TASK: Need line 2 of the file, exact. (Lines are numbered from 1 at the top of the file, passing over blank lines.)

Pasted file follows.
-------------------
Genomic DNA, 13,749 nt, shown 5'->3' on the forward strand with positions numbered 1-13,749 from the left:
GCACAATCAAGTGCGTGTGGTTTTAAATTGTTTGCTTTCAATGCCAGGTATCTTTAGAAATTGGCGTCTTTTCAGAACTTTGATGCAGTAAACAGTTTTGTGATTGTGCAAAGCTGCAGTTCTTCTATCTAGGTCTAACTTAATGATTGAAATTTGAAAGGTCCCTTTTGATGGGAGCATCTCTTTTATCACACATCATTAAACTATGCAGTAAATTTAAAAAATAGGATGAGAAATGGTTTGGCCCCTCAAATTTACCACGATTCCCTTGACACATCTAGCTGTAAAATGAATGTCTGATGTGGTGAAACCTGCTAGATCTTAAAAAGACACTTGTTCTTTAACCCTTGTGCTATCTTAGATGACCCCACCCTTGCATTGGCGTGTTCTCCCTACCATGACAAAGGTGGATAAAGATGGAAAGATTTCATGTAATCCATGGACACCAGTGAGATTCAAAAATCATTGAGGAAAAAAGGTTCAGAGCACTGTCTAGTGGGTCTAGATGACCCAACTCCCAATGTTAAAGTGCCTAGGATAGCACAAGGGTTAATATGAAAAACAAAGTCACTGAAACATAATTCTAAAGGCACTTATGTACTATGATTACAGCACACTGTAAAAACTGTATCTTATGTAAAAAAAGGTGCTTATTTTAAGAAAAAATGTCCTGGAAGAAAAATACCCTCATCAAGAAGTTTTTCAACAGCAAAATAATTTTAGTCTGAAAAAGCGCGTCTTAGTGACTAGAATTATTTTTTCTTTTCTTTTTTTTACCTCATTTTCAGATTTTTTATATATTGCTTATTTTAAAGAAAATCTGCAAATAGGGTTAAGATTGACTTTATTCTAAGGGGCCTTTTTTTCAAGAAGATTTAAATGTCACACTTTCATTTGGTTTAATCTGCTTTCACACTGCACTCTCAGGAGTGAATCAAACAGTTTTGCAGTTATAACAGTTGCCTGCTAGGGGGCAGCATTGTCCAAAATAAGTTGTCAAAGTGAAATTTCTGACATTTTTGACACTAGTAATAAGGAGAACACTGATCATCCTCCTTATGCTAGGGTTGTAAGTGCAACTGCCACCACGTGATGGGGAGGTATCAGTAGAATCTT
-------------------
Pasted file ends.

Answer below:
GCACAATCAAGTGCGTGTGGTTTTAAATTGTTTGCTTTCAATGCCAGGTATCTTTAGAAATTGGCGTCTTTTCAGAACTTTGATGCAGTAAACAGTTTTGTGATTGTGCAAAGCTGCAGTTCTTCTATCTAGGTCTAACTTAATGATTGAAATTTGAAAGGTCCCTTTTGATGGGAGCATCTCTTTTATCACACATCATTAAACTATGCAGTAAATTTAAAAAATAGGATGAGAAATGGTTTGGCCCCTCAAATTTACCACGATTCCCTTGACACATCTAGCTGTAAAATGAATGTCTGATGTGGTGAAACCTGCTAGATCTTAAAAAGACACTTGTTCTTTAACCCTTGTGCTATCTTAGATGACCCCACCCTTGCATTGGCGTGTTCTCCCTACCATGACAAAGGTGGATAAAGATGGAAAGATTTCATGTAATCCATGGACACCAGTGAGATTCAAAAATCATTGAGGAAAAAAGGTTCAGAGCACTGTCTAGTGGGTCTAGATGACCCAACTCCCAATGTTAAAGTGCCTAGGATAGCACAAGGGTTAATATGAAAAACAAAGTCACTGAAACATAATTCTAAAGGCACTTATGTACTATGATTACAGCACACTGTAAAAACTGTATCTTATGTAAAAAAAGGTGCTTATTTTAAGAAAAAATGTCCTGGAAGAAAAATACCCTCATCAAGAAGTTTTTCAACAGCAAAATAATTTTAGTCTGAAAAAGCGCGTCTTAGTGACTAGAATTATTTTTTCTTTTCTTTTTTTTACCTCATTTTCAGATTTTTTATATATTGCTTATTTTAAAGAAAATCTGCAAATAGGGTTAAGATTGACTTTATTCTAAGGGGCCTTTTTTTCAAGAAGATTTAAATGTCACACTTTCATTTGGTTTAATCTGCTTTCACACTGCACTCTCAGGAGTGAATCAAACAGTTTTGCAGTTATAACAGTTGCCTGCTAGGGGGCAGCATTGTCCAAAATAAGTTGTCAAAGTGAAATTTCTGACATTTTTGACACTAGTAATAAGGAGAACACTGATCATCCTCCTTATGCTAGGGTTGTAAGTGCAACTGCCACCACGTGATGGGGAGGTATCAGTAGAATCTT